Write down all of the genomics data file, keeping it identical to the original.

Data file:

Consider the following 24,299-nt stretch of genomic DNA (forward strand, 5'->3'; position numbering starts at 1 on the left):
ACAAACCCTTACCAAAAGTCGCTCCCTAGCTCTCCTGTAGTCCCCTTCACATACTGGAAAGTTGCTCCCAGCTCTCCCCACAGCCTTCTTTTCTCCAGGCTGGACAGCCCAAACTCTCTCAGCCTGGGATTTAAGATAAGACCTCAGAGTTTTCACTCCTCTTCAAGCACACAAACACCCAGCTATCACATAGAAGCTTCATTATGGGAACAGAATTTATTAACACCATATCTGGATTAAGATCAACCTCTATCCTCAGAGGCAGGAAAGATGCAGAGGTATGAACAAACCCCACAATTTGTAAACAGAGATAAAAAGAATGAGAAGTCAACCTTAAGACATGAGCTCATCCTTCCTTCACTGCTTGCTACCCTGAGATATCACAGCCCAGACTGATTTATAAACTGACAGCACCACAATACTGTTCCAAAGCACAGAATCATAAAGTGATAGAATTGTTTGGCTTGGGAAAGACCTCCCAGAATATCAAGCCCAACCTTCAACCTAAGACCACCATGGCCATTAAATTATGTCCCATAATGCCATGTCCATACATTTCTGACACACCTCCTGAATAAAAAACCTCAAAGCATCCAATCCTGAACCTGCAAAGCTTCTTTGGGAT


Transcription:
Consider the following 24,299-nt stretch of genomic DNA (forward strand, 5'->3'; position numbering starts at 1 on the left):
ACAAACCCTTACCAAAAGTCGCTCCCTAGCTCTCCTGTAGTCCCCTTCACATACTGGAAAGTTGCTCCCAGCTCTCCCCACAGCCTTCTTTTCTCCAGGCTGGACAGCCCAAACTCTCTCAGCCTGGGATTTAAGATAAGACCTCAGAGTTTTCACTCCTCTTCAAGCACACAAACACCCAGCTATCACATAGAAGCTTCATTATGGGAACAGAATTTATTAACACCATATCTGGATTAAGATCAACCTCTATCCTCAGAGGCAGGAAAGATGCAGAGGTATGAACAAACCCCACAATTTGTAAACAGAGATAAAAAGAATGAGAAGTCAACCTTAAGACATGAGCTCATCCTTCCTTCACTGCTTGCTACCCTGAGATATCACAGCCCAGACTGATTTATAAACTGACAGCACCACAATACTGTTCCAAAGCACAGAATCATAAAGTGATAGAATTGTTTGGCTTGGGAAAGACCTCCCAGAATATCAAGCCCAACCTTCAACCTAAGACCACCATGGCCATTAAATTATGTCCCATAATGCCATGTCCATACATTTCTGACACACCTCCTGAATAAAAAACCTCAAAGCATCCAATCCTGAACCTGCAAAGCTTCTTTGGGAT